Weekly collection of symptoms presented by participants allowed monitoring of the course of the influenza epidemic in the population. During the season, 29% of participants reported symptoms consistent with an influenza-like illness, compared with 23% during the first season. These figures may be explained by the fact that the 2012-2013 seasonal influenza epidemic was especially long, as shown by surveillance data from the Sentinelles network and the French Institute for Public Health Surveillance (InVS). The level of participants who consulted a physician for symptoms consistent with an influenza-like illness was 38% (These figures were similar to those seen during the first season). Of the regular participants in, 34% were vaccinated against seasonal influenza, compared with 20% of the general population.


Objectives for the new season, 2013-2014

Although the number of participants last year was very encouraging (and actually higher than observed for some other European countries that had launched their population-based influenza surveillance schemes before France), it remains insufficient to enable the course of the influenza epidemic to be studied in different population subgroups at present, especially in men and young participants.

In order for to provide the most reliable estimates possible, it is important for it to have the maximum number of participants, regardless of their state of health (low susceptibility to winter infections or often ill in winter), age, occupation, etc.


For this third season, several new elements can be noted:

  • Improvement in the “feedback” given to participants in their personal space

After completing the weekly questionnaires, participants will now have access to personalised feedback on their results, with new graphic and stylistic elements. This system will enable participants to compare their own results (level of participation, symptoms presented, etc.) with those of other participants (of the same age group or gender, for example).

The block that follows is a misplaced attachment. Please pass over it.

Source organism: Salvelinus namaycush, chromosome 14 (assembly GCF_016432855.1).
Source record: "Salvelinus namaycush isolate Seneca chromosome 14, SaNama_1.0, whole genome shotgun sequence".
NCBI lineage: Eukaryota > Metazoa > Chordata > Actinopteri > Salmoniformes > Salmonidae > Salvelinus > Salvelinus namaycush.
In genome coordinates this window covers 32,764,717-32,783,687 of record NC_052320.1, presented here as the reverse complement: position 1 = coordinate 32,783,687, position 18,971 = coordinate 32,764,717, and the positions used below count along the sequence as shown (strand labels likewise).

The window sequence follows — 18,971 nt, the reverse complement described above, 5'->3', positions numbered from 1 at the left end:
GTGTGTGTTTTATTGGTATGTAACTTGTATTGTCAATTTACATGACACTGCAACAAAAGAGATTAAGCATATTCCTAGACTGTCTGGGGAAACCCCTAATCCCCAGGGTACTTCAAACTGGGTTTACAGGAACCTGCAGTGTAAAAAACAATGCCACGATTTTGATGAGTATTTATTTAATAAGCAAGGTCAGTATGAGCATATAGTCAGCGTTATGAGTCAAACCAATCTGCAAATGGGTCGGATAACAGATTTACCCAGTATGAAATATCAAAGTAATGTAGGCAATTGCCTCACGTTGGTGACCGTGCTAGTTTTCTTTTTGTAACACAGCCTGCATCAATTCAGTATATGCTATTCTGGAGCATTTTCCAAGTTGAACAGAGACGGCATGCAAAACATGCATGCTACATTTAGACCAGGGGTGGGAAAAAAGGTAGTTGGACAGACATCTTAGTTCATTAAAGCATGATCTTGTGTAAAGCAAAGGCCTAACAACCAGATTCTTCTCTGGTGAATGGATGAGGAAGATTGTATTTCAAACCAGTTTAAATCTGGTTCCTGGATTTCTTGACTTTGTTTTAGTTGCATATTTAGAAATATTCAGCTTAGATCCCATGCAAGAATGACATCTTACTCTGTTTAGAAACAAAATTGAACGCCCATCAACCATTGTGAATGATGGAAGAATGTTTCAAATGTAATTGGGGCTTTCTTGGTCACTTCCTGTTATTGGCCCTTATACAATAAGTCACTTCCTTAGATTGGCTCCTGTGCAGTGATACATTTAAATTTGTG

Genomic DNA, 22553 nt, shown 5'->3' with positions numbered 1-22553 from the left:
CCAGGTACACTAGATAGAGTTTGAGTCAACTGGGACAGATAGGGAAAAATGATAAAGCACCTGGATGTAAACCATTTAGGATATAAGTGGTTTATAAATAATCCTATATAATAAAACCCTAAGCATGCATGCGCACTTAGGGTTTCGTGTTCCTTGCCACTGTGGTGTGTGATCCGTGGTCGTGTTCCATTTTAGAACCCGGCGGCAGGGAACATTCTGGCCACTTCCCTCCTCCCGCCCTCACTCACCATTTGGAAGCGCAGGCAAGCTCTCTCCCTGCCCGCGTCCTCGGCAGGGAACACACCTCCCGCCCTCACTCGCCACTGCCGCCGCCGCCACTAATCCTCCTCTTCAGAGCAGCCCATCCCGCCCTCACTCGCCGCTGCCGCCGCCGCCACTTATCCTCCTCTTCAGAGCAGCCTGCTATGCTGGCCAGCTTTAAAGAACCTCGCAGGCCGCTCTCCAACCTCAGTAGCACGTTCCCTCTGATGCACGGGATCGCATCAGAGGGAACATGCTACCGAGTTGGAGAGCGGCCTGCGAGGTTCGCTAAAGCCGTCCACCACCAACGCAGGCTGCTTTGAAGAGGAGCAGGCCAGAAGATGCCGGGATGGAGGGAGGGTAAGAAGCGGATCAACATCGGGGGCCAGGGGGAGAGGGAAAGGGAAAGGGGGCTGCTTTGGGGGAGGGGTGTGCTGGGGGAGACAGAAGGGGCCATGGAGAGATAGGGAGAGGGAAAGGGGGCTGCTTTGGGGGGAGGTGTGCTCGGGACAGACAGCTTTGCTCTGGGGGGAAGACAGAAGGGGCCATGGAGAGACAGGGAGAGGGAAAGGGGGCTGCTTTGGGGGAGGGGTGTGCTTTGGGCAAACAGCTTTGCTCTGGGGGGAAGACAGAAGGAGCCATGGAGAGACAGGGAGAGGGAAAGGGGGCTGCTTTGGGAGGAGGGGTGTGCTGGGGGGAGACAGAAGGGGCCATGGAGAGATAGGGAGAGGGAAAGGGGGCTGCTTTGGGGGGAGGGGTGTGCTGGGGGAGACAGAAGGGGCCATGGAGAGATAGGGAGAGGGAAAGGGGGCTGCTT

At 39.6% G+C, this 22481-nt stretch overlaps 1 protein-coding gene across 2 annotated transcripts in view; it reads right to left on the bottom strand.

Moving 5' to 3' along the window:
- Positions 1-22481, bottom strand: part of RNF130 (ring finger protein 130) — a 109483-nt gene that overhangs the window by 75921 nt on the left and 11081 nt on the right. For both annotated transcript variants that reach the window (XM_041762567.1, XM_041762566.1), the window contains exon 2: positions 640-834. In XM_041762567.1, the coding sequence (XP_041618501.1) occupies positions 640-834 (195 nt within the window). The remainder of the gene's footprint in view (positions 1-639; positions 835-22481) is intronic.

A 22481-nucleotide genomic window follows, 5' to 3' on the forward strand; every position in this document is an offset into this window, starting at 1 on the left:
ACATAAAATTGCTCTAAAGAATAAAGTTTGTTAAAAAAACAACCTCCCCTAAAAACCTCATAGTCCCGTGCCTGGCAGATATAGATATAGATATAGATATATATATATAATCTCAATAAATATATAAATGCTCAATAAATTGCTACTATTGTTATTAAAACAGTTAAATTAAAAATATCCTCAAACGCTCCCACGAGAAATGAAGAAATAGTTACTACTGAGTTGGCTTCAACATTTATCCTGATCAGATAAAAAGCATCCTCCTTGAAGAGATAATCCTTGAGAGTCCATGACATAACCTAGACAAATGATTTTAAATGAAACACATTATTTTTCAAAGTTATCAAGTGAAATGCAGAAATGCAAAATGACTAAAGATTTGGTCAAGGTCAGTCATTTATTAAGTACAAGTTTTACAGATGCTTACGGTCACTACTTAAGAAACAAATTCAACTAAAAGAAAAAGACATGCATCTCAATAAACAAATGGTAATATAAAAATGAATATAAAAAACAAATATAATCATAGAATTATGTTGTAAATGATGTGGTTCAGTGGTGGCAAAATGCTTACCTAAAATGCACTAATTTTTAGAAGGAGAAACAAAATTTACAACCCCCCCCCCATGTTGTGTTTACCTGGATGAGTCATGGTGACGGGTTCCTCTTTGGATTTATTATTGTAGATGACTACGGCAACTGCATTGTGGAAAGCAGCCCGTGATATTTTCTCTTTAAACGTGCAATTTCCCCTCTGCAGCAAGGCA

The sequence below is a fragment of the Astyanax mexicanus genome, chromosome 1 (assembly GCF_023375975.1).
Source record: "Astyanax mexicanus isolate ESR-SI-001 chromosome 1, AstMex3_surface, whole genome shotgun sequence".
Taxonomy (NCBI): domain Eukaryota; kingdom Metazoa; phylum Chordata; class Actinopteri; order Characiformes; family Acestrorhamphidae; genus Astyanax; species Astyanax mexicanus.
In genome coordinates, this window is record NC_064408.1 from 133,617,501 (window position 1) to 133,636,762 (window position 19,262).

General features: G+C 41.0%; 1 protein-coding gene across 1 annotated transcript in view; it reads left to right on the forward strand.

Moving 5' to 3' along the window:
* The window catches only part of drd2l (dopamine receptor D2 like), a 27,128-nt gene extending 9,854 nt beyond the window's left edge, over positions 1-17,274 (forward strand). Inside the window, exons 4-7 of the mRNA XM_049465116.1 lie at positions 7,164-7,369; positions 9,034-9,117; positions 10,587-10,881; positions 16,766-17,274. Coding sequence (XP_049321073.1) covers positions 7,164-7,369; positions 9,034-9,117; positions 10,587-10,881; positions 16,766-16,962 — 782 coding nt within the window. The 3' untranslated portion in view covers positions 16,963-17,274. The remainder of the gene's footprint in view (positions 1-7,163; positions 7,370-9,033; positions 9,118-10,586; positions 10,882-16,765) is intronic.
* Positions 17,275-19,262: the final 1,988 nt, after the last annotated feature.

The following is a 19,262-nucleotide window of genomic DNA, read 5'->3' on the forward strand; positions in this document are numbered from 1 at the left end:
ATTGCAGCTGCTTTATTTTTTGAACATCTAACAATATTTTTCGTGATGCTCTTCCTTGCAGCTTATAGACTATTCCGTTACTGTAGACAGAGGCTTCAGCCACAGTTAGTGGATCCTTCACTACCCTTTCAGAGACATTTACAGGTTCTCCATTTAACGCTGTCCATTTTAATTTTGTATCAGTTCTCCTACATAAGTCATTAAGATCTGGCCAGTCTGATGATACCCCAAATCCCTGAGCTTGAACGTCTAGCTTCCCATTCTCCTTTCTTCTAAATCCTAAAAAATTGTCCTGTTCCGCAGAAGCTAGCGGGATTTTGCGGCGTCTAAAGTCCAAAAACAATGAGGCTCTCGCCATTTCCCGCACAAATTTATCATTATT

• Referral

Each participant may refer new participants via his/her account. All that is required is to complete the email address of individuals invited to participate in An email will be sent to them explaining the study and inviting them to participate.

  • Discover new features throughout the season…

New features introduced during the 2013-2014 season will help to make participation in more fun, in order to motivate more people to become involved in the project.

  • RSS feed available on the website, with maps and graphs from the study
  • New actions planned for Corsica (with the support of the Corsican Regional Authority)

Summary of the project

This surveillance system was launched at the end of January 2012 by the Sentinelles network (a joint research unit involving Inserm and the Université Pierre et Marie Curie) and the French Institute for Public Health Surveillance.

The system enables the collection of epidemiological data on influenza directly from members of the public in metropolitan France with the help of the Internet. Data compiled by are not intended to replace information validated by health professionals, but rather to provide additional information, especially on patients who do not consult health facilities.